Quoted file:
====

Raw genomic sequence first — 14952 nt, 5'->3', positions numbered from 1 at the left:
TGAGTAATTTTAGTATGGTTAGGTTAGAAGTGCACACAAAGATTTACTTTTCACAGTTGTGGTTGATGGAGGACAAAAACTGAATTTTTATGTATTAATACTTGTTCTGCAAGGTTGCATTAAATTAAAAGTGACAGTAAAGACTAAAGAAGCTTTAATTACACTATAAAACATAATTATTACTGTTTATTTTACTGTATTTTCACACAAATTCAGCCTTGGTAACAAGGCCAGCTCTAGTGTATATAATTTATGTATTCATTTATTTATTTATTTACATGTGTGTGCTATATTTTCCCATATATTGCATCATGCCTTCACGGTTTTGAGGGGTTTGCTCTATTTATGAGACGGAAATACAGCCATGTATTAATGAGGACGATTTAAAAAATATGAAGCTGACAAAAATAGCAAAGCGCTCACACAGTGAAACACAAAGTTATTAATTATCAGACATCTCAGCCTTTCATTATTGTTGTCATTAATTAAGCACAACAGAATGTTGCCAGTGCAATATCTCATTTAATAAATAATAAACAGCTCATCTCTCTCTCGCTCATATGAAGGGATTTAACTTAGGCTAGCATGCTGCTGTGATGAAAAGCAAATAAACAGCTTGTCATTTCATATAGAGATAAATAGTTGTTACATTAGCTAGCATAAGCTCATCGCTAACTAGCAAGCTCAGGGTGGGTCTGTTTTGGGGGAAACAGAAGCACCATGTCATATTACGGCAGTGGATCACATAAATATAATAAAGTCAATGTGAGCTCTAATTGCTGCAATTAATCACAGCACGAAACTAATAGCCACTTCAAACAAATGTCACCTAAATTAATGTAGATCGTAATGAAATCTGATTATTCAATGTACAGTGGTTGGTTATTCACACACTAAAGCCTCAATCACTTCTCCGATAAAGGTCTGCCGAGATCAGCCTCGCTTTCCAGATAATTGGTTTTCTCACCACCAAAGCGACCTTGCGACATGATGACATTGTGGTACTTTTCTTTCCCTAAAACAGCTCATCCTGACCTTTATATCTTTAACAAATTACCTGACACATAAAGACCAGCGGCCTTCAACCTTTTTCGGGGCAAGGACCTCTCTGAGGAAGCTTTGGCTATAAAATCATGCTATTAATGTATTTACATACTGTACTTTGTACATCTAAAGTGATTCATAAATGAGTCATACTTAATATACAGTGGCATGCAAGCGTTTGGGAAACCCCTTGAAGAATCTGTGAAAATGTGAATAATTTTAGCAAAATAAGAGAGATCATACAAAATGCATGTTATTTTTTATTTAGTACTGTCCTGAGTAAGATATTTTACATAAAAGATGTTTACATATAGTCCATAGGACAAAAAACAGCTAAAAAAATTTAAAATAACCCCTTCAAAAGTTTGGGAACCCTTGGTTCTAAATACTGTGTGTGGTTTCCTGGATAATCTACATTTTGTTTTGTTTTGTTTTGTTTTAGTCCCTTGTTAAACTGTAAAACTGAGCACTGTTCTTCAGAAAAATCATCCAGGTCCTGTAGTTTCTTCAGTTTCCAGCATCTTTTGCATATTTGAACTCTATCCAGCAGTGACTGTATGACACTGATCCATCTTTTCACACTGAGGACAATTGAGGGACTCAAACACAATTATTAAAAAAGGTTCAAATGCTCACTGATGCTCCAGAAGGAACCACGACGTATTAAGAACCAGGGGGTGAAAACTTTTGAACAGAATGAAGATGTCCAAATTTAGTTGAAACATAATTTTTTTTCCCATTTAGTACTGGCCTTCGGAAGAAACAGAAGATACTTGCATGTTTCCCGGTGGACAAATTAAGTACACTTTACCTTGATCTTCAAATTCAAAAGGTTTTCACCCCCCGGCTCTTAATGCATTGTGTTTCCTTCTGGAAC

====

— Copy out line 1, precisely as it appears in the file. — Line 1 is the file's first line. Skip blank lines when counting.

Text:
Raw genomic sequence first — 14952 nt, 5'->3', positions numbered from 1 at the left: